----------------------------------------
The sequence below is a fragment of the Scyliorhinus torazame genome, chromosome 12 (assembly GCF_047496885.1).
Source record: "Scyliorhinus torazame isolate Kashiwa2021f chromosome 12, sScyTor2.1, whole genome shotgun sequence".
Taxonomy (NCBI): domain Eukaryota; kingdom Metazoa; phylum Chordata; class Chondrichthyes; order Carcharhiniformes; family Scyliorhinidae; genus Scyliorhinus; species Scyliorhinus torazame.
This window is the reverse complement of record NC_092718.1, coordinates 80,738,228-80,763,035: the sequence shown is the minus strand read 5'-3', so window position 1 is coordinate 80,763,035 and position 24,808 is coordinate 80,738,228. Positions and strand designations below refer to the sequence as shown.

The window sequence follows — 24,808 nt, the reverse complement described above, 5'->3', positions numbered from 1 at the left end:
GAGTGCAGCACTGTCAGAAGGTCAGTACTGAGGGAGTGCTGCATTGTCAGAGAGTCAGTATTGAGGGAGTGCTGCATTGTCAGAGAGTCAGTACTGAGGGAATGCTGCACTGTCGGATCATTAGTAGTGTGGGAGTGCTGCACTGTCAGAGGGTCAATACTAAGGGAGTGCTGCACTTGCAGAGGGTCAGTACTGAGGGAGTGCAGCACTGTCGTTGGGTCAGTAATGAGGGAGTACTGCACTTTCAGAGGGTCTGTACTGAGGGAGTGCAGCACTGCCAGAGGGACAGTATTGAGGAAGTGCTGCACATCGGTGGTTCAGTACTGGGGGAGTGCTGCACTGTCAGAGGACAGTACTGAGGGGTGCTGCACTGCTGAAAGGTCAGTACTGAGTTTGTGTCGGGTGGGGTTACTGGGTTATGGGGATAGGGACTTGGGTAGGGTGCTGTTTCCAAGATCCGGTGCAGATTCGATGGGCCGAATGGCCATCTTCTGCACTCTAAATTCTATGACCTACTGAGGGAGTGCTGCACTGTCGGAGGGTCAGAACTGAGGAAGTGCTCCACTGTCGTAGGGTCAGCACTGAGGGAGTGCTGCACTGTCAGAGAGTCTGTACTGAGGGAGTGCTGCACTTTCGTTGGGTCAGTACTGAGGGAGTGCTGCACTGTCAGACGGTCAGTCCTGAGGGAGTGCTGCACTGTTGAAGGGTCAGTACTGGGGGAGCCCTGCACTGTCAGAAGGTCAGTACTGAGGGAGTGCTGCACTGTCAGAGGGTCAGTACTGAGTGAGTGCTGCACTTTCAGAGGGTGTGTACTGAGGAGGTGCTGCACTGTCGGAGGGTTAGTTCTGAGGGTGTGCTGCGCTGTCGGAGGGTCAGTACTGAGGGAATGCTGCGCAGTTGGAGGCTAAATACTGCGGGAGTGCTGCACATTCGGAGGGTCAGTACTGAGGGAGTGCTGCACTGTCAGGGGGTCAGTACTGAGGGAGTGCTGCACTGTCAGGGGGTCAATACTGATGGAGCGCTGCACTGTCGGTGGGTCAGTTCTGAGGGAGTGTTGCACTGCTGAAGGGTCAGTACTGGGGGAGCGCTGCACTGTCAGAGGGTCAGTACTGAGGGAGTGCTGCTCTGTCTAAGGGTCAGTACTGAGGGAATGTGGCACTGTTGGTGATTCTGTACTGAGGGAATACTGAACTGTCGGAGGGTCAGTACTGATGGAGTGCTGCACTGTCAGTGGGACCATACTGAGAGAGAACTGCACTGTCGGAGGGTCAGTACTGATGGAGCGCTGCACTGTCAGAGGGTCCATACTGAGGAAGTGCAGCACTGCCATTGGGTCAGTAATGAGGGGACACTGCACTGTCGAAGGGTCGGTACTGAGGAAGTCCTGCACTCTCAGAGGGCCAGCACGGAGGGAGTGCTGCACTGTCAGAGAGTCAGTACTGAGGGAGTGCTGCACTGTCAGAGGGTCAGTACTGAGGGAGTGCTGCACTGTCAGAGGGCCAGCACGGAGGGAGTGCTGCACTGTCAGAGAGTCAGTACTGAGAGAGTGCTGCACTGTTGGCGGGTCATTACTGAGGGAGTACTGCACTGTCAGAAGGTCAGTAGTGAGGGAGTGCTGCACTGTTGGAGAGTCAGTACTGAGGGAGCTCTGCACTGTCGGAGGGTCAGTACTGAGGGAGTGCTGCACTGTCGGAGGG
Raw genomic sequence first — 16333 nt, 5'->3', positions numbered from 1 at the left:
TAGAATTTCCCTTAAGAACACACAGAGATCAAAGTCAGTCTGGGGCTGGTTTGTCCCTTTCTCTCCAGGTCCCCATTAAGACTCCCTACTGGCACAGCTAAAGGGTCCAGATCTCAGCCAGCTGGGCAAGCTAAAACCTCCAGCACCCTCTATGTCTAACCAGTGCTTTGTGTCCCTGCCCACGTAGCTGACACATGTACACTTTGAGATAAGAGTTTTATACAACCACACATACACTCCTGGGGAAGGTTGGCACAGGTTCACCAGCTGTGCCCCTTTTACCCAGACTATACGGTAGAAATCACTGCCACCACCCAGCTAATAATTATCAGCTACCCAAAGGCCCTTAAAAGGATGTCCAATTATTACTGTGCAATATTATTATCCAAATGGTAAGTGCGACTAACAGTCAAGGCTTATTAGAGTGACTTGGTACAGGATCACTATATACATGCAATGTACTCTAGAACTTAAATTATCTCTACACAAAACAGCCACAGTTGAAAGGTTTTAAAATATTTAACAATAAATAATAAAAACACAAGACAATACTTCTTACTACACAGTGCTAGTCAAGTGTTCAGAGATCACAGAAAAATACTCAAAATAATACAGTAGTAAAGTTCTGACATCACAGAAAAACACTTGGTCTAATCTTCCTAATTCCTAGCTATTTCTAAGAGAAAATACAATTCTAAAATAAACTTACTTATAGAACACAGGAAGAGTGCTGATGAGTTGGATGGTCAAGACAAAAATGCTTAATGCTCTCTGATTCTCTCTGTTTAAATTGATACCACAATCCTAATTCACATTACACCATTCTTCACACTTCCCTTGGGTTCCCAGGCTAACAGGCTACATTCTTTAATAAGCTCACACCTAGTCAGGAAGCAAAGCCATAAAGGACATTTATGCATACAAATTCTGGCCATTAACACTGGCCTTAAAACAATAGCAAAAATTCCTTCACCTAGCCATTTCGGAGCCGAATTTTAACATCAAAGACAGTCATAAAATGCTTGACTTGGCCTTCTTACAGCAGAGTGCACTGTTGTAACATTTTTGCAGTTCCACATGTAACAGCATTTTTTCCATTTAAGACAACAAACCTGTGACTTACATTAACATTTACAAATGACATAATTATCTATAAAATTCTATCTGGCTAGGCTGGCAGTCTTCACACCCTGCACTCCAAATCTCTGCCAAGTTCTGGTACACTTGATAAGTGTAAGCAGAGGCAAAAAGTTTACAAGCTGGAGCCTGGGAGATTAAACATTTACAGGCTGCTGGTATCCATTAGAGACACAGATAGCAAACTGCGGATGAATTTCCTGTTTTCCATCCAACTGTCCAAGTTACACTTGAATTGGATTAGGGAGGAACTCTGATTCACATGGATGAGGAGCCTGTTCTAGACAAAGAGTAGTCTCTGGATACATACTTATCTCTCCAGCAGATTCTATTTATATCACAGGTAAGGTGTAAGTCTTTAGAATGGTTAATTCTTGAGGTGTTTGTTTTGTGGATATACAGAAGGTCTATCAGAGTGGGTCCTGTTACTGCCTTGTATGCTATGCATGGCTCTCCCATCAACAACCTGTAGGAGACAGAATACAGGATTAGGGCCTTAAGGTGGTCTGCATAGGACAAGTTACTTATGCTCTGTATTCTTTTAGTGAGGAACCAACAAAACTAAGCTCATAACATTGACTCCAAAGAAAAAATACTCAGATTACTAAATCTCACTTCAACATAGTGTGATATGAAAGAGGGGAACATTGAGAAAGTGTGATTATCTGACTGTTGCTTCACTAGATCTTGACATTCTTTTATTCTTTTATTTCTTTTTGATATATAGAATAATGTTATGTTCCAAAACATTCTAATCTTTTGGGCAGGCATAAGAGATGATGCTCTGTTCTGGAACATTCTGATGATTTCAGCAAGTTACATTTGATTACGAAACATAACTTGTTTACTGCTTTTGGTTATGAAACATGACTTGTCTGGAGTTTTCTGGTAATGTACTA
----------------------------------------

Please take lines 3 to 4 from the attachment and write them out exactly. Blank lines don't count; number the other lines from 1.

Taxonomy (NCBI): domain Eukaryota; kingdom Metazoa; phylum Chordata; class Chondrichthyes; order Carcharhiniformes; family Scyliorhinidae; genus Scyliorhinus; species Scyliorhinus torazame.
This window is the reverse complement of record NC_092718.1, coordinates 80,738,228-80,763,035: the sequence shown is the minus strand read 5'-3', so window position 1 is coordinate 80,763,035 and position 24,808 is coordinate 80,738,228. Positions and strand designations below refer to the sequence as shown.